extern double Faddeeva::erf(double x); extern double Faddeeva::erfc(double x); extern double Faddeeva::erfcx(double x); extern double Faddeeva::erfi(double x); extern double Faddeeva::Dawson(double x);
(These functions always compute to maximum accuracy, usually near machine precision.)
It is also sometimes useful to compute Im[w(x)] for real x, since in that case (like the Dawson function but without the √π/2 factor). [Note that Re[w(x)] is simply exp(−x^{2}) for real x.] Im[w(x)] can be computed efficiently to nearly machine precision by calling:
extern double Faddeeva::w_im(double x);
Wrappers: C, Matlab, GNU Octave, and Python
Wrappers are available for this function in other languages.
- C: Download the files http://ab-initio.mit.edu/Faddeeva.c and http://ab-initio.mit.edu/Faddeeva.h (in addition to
Faddeeva.cc
above) to obtain a pure C version, using C99 complex numbers. The complex functions areFaddeeva_erf(double complex z, double relerr)
etc. instead ofFaddeeva::erf
, and the real-argument versions areFaddeeva_erf_re(double x)
etc. - Matlab (also available here): We provide source code for compiled Matlab plugins (MEX files) to interface all of the error functions above from Matlab.
- Download the code and documentation from: http://ab-initio.mit.edu/Faddeeva-MATLAB.zip (a zip file)
- The provided functions are called
Faddeeva_w
,Faddeeva_erf
,Faddeeva_erfc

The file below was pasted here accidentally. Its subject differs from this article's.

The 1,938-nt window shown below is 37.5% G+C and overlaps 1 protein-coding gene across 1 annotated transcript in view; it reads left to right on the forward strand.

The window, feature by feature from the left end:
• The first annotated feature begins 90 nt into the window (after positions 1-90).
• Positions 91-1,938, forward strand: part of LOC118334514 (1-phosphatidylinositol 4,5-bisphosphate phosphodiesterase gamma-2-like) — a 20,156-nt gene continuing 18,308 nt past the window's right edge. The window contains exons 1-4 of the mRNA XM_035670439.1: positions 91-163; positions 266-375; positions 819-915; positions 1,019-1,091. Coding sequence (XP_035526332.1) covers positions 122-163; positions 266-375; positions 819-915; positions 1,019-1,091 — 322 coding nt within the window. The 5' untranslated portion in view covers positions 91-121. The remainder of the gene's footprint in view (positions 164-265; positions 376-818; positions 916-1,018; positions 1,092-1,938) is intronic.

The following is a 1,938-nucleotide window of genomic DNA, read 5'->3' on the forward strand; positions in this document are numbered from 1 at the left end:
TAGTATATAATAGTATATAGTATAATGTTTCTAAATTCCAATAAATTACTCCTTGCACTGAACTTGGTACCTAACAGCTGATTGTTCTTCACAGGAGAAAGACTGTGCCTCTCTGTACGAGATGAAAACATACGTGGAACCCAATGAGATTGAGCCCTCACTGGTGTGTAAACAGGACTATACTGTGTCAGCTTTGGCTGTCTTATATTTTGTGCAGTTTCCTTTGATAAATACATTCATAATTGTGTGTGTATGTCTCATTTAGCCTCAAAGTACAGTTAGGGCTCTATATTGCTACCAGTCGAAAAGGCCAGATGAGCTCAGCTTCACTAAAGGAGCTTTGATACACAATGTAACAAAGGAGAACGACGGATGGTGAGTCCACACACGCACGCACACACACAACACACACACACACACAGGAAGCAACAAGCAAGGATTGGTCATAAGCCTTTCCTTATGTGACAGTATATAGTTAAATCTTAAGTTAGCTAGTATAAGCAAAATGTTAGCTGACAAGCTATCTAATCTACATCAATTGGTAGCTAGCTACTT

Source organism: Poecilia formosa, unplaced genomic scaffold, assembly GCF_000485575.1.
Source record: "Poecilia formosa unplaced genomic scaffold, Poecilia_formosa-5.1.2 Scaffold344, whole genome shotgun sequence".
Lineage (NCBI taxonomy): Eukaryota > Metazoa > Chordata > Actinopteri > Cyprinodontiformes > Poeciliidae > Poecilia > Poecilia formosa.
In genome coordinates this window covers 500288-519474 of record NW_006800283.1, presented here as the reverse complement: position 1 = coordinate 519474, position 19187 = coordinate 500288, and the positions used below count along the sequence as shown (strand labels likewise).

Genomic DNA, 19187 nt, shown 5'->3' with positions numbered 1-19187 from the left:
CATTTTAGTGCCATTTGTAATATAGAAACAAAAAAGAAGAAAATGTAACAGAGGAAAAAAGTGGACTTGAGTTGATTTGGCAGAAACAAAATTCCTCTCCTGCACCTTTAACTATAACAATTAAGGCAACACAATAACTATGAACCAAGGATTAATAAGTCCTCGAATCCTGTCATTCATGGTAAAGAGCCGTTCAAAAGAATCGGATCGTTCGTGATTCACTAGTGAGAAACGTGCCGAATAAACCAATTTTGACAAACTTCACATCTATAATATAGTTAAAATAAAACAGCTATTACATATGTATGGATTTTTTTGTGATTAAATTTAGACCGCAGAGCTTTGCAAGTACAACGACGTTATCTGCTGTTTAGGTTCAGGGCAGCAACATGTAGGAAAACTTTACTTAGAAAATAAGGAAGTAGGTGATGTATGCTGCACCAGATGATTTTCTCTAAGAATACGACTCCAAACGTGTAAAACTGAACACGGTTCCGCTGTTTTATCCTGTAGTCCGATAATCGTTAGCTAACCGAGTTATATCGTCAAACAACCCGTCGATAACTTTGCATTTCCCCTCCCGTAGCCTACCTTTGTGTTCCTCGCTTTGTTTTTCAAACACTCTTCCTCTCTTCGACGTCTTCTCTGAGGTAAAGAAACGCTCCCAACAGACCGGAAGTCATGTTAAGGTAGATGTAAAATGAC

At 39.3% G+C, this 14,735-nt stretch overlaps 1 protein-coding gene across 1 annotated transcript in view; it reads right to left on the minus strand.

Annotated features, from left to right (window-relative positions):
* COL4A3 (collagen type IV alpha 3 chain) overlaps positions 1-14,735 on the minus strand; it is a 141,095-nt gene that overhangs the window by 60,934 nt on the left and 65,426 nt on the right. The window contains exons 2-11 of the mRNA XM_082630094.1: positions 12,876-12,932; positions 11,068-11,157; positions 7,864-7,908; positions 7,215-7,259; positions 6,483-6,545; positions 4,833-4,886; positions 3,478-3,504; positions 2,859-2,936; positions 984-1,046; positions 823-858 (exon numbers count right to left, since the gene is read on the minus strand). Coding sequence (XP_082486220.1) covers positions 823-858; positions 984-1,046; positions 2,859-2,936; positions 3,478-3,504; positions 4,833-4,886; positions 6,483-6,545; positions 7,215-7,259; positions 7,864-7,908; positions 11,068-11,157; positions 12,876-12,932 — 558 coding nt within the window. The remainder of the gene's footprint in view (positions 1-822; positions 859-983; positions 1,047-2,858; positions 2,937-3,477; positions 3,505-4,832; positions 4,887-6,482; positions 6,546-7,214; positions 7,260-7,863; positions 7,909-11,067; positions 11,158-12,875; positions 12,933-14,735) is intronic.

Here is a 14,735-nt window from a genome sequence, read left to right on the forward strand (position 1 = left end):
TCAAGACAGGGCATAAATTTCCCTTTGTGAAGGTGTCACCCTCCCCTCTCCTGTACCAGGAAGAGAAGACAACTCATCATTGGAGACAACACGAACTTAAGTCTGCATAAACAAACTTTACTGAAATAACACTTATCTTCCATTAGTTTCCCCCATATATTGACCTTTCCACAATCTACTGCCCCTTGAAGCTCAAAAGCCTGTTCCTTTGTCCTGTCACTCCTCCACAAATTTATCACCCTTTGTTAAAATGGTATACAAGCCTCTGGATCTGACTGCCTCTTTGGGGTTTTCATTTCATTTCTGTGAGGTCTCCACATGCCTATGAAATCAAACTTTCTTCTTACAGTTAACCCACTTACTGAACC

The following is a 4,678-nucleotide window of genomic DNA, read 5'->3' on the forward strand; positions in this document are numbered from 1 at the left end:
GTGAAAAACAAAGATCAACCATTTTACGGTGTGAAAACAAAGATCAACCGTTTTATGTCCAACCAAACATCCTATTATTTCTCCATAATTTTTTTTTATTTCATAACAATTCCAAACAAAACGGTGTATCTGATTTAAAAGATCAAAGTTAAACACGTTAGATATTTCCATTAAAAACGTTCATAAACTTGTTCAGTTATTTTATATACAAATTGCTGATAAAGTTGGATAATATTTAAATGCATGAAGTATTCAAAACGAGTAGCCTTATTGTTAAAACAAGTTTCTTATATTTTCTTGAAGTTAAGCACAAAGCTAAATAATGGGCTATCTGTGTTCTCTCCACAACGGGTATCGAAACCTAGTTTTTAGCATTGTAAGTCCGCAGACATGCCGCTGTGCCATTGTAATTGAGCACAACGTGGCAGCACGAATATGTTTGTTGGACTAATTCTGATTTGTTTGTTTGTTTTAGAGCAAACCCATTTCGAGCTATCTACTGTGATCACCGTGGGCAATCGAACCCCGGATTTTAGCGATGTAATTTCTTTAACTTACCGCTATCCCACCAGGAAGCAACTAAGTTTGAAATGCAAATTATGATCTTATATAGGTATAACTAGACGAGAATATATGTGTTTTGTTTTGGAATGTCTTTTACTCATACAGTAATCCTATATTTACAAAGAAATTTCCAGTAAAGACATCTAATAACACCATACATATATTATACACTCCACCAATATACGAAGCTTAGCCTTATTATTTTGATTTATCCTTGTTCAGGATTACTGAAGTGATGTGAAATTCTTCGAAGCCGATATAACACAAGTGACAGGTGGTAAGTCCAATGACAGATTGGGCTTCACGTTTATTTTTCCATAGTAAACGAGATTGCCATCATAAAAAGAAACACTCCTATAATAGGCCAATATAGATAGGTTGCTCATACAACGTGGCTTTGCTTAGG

,Faddeeva_erfi
,Faddeeva_erfcx
, andFaddeeva_Dawson
, equivalent to the C++ functions above. All have usage of the formw = Faddeeva_w(z)
[orw = Faddeeva_w(z, relerr)
to pass the optional relative error], to compute the function value from an array or matrixz
of complex (or real) inputs. - For convenience, a script to compile all of the plugins using the mex command in Matlab is included. Assuming you have a C++ compiler installed (and have run
mex -setup
to tell Matlab to use it), you can simply run theFaddeeva_build.m
script in Matlab to compile all of the Faddeeva functions. - Install the resulting
*.mex*
files, along with the*.m
help files, into your Matlab path
- GNU Octave: Similar to Matlab, above, we provide source code for compiled GNU Octave plugins (.oct files) for all of the error functions above.
- Download the code and documentation from: http://ab-initio.mit.edu/Faddeeva-octave.tgz (a gzipped tar file)
- The provided functions are called
Faddeeva_w
,Faddeeva_erf
,Faddeeva_erfc
,Faddeeva_erfi
,Faddeeva_erfcx
, andFaddeeva_Dawson
, with usage identical to the Matlab plugins above. - A Makefile is included. Assuming you have a C++ compiler and the
mkoctfile
command installed (mkoctfile
comes with Octave, possibly in anoctave-devel
or similarly named package in GNU/Linux distributions), you can simply runmake
to compile the plugins, andsudo make install
to install them system-wide (assuming you have system administrator privileges); otherwise put the compiled.oct